A committee of the Philadelphia City Council on Thursday unanimously approved a sweeping LGBT-reform bill that would include a number of firsts for both the city and the nation.
After a public hearing, the Committee on Labor & Civil Service Committee backed Bill 130224, submitted last month by Councilman Jim Kenney, chair of the committee.
The legislation is expected to come up for a vote before the full council later this month.
It was backed by Committeemembers Kenney, Maria Quiñones-Sanchez, Mark Squilla, Bobby Henon, Cindy Bass and Brian O’Neill.
The bill would implement a number of transgender-specific provisions — including the revamping of the city’s health-care plan to remove discrimination against non-union transgender city employees. It would also instate a Transgender Health Tax Credit, which would allow companies that offer transgender-specific health coverage a two-year tax credit, the first such program in the nation. City buildings would be required to provide gender-neutral bathrooms, and the city’s nondiscrimination law would be amended to ban employment discrimination based on one’s gender presentation and mandate that public accommodations permit individuals to use a restroom in accordance with his or her gender identity. It would also require all city forms be gender-neutral.
The measure would also offer a tax-credit incentive that would urge businesses to offer an employee health plan that would treat life partners and their children equal to heterosexual families. This would also be the first time such a tax-credit program is offered in the country.
The bill would also clarify that life partners have authority equal to heterosexual spouses in manners concerning medical decision-making and treatment in hospitals. It would also add LGBT-inclusive definitions throughout city law.
During the hearing, Kenney talked of his own experiences fighting for equality in the city.
“In the mid-’90s, we were dealing with the domestic partnerships, which I thought were pretty simply fair. I am so happy to see, after a long time, in a relatively short period of time, we have gone forward,” he said. “From 1995 until today, it is such a pleasure to deal with an issue like this.”
The hearing included testimony from four different panels of witnesses, who discussed the various sections of the bill. All testimony was in favor of the legislation.
Equality Pennsylvania president Adrian Shanker said the bill would be one for the history books.
“Philadelphia has a history, in fact a tradition, of leading the way when it comes to guaranteeing civil rights for LGBT people,” he said. “Philadelphia is already the most equal city in Pennsylvania and this bill continues that tradition with cutting-edge policies designed to make Philadelphia the most equal city in America for LGBT people.”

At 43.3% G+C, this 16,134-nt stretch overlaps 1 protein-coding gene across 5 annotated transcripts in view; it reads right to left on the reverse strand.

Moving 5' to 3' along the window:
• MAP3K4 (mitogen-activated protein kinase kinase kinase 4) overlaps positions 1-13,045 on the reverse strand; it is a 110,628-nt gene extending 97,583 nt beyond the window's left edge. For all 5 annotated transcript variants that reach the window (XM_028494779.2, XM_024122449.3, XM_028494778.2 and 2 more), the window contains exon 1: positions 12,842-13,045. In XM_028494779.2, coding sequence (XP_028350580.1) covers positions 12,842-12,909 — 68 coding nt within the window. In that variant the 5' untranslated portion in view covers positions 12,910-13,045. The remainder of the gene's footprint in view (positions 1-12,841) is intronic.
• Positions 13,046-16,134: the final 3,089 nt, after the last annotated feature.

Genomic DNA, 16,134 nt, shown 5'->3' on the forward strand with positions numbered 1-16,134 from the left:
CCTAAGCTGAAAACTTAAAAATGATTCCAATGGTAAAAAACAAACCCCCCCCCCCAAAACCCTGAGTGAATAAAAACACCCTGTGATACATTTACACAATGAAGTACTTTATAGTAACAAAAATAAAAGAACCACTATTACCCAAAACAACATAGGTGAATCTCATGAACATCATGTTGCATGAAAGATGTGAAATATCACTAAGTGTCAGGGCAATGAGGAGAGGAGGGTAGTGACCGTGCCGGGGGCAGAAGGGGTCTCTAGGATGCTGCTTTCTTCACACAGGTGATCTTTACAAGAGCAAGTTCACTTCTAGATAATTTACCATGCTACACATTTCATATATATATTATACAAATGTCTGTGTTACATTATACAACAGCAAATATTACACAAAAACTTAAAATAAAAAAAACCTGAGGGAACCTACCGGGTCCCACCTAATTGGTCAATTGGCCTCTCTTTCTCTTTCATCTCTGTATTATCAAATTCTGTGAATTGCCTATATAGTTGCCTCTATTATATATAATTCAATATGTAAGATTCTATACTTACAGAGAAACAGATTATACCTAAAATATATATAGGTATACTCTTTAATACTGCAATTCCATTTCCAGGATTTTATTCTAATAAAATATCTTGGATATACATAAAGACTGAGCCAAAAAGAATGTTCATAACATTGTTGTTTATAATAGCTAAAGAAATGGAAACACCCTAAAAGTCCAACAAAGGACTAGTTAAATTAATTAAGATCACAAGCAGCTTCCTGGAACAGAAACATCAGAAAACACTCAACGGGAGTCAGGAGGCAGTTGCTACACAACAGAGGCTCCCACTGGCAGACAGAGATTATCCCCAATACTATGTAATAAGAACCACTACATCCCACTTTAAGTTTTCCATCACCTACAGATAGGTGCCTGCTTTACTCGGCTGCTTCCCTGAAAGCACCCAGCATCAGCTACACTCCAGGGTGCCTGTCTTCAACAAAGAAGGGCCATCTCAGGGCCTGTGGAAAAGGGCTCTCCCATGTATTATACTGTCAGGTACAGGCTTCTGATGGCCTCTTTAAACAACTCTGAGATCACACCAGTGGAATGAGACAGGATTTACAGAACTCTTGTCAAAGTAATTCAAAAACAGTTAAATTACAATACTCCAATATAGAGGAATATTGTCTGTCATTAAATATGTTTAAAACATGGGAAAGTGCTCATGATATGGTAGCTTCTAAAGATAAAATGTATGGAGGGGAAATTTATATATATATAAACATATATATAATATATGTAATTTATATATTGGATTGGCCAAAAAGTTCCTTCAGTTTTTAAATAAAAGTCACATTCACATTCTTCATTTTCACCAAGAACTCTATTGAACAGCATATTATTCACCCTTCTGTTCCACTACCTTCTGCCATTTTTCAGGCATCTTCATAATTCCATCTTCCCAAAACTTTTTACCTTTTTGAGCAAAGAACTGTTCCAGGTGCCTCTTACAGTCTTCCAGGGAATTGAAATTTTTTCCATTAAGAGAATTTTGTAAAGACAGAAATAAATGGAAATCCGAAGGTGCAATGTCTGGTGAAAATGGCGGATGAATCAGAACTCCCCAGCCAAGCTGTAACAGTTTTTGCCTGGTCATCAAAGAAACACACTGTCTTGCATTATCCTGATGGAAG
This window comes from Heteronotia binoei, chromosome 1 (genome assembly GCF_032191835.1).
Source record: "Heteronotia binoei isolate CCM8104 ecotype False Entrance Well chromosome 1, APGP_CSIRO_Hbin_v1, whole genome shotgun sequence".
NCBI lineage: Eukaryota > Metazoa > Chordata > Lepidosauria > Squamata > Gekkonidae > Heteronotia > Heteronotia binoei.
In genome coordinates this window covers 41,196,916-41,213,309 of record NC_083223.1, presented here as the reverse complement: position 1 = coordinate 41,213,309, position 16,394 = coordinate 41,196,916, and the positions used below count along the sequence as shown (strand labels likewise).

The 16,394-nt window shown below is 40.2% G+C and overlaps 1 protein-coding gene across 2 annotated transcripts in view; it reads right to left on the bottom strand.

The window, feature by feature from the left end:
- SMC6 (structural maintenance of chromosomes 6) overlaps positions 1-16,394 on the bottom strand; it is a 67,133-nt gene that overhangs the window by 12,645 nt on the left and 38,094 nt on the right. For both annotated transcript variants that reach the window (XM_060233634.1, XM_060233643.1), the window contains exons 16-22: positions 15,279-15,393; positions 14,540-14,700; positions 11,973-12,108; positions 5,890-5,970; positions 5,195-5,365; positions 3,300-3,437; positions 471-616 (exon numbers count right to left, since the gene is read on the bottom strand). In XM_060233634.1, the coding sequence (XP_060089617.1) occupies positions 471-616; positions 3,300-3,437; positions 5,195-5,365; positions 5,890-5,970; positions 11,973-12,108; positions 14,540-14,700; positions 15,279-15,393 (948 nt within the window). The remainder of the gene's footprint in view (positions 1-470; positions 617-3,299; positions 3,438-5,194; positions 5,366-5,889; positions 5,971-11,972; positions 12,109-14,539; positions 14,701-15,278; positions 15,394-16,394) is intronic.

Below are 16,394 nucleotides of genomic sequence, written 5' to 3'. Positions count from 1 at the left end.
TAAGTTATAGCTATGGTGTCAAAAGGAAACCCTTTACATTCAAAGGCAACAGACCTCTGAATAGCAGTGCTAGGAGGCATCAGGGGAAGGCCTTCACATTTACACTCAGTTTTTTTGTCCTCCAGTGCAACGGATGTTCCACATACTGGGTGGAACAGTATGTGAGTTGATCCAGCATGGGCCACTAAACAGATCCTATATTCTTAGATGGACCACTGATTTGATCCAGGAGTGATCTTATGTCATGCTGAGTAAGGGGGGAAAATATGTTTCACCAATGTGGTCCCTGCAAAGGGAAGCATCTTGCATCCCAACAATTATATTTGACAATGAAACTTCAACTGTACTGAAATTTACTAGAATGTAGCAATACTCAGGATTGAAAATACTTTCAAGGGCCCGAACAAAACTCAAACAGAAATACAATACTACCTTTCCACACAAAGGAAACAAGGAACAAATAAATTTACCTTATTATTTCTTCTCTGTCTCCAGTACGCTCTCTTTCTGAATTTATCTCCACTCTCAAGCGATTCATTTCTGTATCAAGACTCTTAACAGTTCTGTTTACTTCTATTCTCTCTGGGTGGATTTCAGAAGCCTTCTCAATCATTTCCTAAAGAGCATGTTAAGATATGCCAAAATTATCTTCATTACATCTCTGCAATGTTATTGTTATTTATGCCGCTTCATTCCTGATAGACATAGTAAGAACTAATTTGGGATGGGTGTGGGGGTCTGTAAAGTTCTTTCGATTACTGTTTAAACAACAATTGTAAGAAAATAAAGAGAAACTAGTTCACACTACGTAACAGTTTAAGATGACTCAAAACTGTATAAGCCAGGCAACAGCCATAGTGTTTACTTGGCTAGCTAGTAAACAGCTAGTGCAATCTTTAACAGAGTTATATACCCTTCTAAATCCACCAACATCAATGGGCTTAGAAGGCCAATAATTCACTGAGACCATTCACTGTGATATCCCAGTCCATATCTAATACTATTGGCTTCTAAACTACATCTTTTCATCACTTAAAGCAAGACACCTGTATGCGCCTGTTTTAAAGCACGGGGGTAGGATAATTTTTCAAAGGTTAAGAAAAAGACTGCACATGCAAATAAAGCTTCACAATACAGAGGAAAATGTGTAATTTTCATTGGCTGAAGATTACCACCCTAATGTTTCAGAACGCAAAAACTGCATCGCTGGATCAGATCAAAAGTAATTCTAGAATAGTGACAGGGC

Shanker added that transgender Philadelphians deserve the ability to live freely, citing the bill’s stipulation that would ease processes regarding name- and gender-changes.
“The proposed requirement allowing transgender Philadelphians to more easily update their name and gender on city documents will ease the difficulty many transgender people face when they lack access to documents that reflect their gender identity,” he said.
Transgender-inclusive health care was also a major topic.
Mazzoni Center executive director Nurit Shein said the center sees more than 80,000 patients annually, about 1,200 of whom identify as transgender.
Shein said transgender people are often less likely to have health insurance than LGB and heterosxual people, and some may not seek care because they cannot afford insurance. Often times, she said, these individuals are forced to pay out of pocket for services.
Shein also said the life-partner tax credit is significant.
“Currently, no employer is mandated to provide health-insurance benefits to same-sex couples. This will give encouragement to employers and will offer them tax incentives to treat same-sex couples the way they would treat heterosexual couples. It is the right thing to do,” she said. “If an organization like Mazzoni Center can offer and pay half of our employees’ spouses’ health insurance, then surely the city of Philadelphia can do the same.”
Sellers Dorsey CEO Harvey Hurdle added that domestic-partner benefits offer a number of advantages for employers.
“As a CEO, I know the value of offering domestic-partnership benefits to recruiting and retaining talent,” he said. “The tax credit will encourage more businesses to provide these benefits, making Philadelphia more competitive in attracting and keeping a talented and diverse workforce.”
Bass said she would be more like to support a business that had pro-LGBT policies.
“This is progress,” she said. “I propose that we recognize businesses that are supportive because those are businesses that I would support.”
Kenney told PGN he was confident the bill will keep moving forward.
“I think that we will pass it and set Philadelphia up as the friendliest LGBT city in the country,” he told PGN. “The time, I believe, is correct. Everything is cool now. Countries are recognizing same-sex marriage, odd states like Iowa — places you would have never expected — are recognizing same-sex marriage. It is an opportune time.”